* Dioxins: Leading the way to create these carcinogens, du Pont then suppressed data on their deadly effects.
* Highly-processed, unnutritious products marketed as healthy food.
* Genetically modified foods and “Terminator”/“Killer seeds” threaten food security for 1.4 billion people who depend on farm-saved seeds.
* Patenting plant genes and stealing the Third World’s genetic resources.
* Using U.S. prison labour and factories in many oppressive regimes.
* Its oil subsidiary, Conoco, provided petrochemical raw materials and caused environmental devastation.
* Du Pont is one of the world’s biggest producers of green house gases.
* Sold for 33 years, the fungicide Benlate destroyed crops, shrimp farms and caused birth defects.
* Since the 1920s, du Pont produced leaded gas which is responsible for 80-90% of the world’s environmental lead contamination. Besides fueling Nazi war machines that rolled and flew across Europe killing tens of millions, this product’s legacy includes retarding children’s mental health and causing hypertension in adults. Du Pont’s helped stop the U.S. ban until 1996, and then increased its overseas sales.


H.C. Engelbrecht and F.C. Hanigan, Merchants of Death, 1934

DuPont (E. I. DuPont de Nemours & Co.)

Gerard Colby, Du Pont Dynasty, 1984

Charles Higham, Trading with the Enemy, 1983.

Researchers Morton Mintz and Jerry S. Cohen, in their book, "Power Inc.,

The Elkhorn Manifesto Part II, U.S. CORPORATIONS AND THE NAZIS

"Explosives," Dupont website

El-Hajj Malik El-Shabazz "Malcolm X"

Source: Press for Conversion! magazine, Issue # 53, "Facing the Corporate Roots of American Fascism," March 2004. Published by the Coalition to Oppose the Arms Trade.

Order a Copy: Order a hard copy of this 54-page issue of Press for Conversion! on the fascist plot to overthrow President F.D.Roosevelt and the corporate leaders who planned and financed this failed coup.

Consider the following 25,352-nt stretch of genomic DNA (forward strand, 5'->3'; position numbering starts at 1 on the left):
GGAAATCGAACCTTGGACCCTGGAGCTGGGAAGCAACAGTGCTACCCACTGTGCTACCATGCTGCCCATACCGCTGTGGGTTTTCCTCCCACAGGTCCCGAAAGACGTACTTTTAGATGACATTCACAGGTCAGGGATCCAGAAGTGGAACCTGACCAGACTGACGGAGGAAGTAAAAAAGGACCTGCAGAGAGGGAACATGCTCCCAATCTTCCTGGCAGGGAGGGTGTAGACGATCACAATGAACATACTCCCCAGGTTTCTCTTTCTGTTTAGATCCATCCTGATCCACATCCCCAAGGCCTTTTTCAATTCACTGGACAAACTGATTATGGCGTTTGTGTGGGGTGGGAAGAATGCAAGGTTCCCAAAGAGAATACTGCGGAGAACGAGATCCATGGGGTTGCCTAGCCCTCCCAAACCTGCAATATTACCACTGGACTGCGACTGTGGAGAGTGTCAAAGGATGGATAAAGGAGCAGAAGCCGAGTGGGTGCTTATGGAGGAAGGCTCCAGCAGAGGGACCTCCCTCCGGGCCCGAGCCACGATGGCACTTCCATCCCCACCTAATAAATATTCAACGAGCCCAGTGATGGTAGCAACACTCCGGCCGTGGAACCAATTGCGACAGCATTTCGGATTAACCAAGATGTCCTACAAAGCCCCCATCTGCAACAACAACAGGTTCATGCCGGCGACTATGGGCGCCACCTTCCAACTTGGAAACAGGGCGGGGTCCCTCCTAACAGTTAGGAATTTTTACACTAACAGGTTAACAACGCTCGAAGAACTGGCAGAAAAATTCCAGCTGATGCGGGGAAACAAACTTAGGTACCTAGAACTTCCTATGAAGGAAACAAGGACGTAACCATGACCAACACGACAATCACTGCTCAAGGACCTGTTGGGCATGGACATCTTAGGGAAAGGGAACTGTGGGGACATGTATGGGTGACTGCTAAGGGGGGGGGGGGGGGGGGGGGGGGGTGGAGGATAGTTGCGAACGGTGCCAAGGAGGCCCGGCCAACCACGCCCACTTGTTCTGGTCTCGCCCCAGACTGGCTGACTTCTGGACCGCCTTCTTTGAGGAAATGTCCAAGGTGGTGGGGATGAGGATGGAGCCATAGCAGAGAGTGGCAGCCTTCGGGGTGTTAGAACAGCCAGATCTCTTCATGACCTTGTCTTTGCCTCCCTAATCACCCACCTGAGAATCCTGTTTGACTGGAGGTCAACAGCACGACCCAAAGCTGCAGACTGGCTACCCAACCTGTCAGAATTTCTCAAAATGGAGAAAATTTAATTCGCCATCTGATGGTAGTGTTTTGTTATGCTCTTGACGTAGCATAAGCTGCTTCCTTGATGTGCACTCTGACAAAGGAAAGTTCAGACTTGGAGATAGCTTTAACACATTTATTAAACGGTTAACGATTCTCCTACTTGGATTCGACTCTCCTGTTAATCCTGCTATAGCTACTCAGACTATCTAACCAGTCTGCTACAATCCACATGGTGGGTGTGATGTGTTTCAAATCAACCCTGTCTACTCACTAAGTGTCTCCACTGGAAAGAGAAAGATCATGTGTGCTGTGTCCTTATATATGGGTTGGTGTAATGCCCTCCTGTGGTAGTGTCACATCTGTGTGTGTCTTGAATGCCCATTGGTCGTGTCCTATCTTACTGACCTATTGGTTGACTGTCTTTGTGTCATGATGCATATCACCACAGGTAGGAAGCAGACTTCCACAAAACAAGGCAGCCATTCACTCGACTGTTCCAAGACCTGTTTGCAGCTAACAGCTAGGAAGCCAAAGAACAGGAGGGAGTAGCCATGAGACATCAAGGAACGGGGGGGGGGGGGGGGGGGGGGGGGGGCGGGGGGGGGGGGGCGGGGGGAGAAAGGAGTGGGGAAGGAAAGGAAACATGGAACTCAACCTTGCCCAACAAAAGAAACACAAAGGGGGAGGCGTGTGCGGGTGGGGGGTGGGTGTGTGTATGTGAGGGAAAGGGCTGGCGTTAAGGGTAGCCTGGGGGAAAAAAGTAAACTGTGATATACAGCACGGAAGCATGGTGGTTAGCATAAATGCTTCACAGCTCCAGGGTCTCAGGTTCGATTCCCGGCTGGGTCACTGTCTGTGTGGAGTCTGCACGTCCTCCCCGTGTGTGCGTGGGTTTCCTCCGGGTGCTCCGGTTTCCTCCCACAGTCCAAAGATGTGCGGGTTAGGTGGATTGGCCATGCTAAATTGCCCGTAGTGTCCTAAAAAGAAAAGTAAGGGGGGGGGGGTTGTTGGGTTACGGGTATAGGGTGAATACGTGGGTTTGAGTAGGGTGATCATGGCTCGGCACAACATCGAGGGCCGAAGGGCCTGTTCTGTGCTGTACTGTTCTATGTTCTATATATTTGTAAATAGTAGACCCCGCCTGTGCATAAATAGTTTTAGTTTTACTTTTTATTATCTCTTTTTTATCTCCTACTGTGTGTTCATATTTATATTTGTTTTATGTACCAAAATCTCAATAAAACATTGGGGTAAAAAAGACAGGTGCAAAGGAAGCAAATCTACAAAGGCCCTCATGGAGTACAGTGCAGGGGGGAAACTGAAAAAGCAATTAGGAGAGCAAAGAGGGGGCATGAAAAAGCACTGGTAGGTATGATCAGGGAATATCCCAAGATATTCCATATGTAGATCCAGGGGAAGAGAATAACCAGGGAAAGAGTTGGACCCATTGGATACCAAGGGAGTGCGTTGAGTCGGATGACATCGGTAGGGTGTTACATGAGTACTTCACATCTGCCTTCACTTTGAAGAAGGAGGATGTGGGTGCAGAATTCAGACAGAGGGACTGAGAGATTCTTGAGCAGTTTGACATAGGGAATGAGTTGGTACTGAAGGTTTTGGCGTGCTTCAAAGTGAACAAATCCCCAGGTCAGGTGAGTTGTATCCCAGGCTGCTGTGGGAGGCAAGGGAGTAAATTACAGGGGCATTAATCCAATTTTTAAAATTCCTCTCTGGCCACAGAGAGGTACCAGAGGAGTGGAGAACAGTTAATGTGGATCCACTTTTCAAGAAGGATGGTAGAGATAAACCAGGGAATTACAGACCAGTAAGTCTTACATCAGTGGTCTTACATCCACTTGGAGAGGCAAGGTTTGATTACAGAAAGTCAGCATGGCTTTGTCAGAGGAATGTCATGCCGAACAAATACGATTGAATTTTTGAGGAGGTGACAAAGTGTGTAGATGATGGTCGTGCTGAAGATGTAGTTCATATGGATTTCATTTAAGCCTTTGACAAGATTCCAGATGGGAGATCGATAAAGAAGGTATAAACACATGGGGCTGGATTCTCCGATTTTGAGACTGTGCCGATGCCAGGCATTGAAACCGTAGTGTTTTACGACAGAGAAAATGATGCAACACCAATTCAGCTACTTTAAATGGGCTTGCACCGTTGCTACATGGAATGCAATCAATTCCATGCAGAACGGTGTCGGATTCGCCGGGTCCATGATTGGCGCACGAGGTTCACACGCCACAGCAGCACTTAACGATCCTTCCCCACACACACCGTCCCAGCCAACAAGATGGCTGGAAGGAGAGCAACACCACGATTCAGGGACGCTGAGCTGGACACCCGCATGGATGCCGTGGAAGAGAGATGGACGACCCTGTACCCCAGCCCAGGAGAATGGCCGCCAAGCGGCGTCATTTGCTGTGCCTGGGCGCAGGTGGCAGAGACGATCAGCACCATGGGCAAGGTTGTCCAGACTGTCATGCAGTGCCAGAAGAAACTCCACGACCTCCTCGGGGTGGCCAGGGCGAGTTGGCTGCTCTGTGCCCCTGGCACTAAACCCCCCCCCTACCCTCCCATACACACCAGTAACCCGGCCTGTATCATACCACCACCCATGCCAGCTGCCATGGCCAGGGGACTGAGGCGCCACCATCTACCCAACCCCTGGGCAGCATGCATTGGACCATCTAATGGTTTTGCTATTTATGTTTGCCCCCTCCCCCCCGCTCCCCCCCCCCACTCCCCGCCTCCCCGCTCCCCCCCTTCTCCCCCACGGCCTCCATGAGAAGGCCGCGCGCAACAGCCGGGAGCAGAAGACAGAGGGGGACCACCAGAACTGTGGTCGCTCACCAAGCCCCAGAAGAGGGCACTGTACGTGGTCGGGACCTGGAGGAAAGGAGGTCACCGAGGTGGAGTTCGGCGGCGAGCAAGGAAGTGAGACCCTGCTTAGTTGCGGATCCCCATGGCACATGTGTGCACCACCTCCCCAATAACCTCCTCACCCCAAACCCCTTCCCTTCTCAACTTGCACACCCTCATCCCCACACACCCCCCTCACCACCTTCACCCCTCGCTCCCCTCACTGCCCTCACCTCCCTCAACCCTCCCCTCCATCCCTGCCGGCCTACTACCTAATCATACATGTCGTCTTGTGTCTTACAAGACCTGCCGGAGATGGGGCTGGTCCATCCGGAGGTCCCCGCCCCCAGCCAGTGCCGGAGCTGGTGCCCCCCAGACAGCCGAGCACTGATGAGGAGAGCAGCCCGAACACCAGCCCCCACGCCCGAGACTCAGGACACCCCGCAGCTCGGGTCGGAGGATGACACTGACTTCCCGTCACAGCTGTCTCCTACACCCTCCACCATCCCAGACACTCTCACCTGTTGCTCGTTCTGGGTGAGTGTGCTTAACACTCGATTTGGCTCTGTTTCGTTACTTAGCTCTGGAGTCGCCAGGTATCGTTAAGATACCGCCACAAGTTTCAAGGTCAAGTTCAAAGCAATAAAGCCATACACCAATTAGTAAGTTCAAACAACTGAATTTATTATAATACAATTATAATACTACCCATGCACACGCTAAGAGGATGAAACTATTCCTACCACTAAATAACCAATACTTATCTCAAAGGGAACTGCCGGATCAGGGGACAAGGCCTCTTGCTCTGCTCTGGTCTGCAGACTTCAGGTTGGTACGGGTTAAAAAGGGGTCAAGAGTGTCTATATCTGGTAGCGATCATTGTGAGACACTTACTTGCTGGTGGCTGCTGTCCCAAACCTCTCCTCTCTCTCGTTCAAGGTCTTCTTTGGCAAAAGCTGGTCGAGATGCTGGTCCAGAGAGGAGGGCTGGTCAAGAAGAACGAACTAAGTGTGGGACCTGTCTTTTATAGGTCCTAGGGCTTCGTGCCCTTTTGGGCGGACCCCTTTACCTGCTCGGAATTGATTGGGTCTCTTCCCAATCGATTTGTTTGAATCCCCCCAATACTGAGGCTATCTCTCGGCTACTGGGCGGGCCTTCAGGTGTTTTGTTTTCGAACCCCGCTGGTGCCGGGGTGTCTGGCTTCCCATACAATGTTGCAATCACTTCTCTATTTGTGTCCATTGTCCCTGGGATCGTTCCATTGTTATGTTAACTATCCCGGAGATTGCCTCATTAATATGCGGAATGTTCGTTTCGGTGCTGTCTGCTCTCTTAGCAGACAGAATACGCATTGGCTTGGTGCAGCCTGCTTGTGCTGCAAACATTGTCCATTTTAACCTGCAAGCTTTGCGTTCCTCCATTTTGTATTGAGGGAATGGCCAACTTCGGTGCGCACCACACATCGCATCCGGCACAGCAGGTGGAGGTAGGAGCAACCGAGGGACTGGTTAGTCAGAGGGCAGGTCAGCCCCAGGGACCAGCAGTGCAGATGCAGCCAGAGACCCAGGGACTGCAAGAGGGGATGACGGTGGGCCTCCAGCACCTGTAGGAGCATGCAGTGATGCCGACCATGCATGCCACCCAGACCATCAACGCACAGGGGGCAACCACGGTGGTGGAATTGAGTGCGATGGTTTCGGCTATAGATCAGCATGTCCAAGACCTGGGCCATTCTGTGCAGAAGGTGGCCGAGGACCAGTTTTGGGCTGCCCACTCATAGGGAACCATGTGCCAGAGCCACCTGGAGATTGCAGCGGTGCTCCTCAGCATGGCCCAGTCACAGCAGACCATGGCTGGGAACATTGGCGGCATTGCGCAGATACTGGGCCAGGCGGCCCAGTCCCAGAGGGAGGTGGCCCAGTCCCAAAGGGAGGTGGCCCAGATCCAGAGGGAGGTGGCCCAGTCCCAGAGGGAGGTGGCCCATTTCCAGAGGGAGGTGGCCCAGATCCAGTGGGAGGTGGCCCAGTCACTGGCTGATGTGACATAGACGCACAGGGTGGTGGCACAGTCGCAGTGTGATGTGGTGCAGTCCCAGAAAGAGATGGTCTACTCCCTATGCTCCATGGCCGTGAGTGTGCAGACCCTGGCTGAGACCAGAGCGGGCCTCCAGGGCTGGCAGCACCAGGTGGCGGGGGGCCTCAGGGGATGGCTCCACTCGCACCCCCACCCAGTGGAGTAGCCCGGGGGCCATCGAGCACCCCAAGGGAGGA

Irénée du Pont (1876-1963)

By Charles Higham

Irénée, the most imposing and powerful member of the du Pont clan, was obsessed with Hitler’s principles. He keenly followed the future Fuhrer’s career in the 1920s. On Sept. 7, 1926, in a speech to the American Chemical Society, he advocated a race of supermen, to be achieved by injecting special drugs into them in boyhood to make their characters to order. He insisted his men reach physical standards equivalent to that of a Marine and have blood as pure as that in the veins of the Vikings. Despite the fact that he had Jewish blood in his own veins, his anti-Semitism matched that of Hitler.

In outright defiance of Roosevelt’s desire to improve working conditions for the average man, GM and the Du Ponts instituted the speedup systems. These forced men to work at terrifying speeds on the assembly lines. Many died of the heat and pressure, increased by fear of losing their jobs. Irénée paid almost $1 million from his own pocket for armed and gas-equipped storm troops modeled on the Gestapo to sweep through the plants and beat up anyone who proved rebellious. He hired the Pinkerton Agency to send its swarms of detectives through the whole [du Pont] chemicals, munitions and auto empire to spy on left-wingers or other malcontents.

Source: Trading with the Enemy: An Expose of the Nazi-American Money Plot 1933-1949, 1983.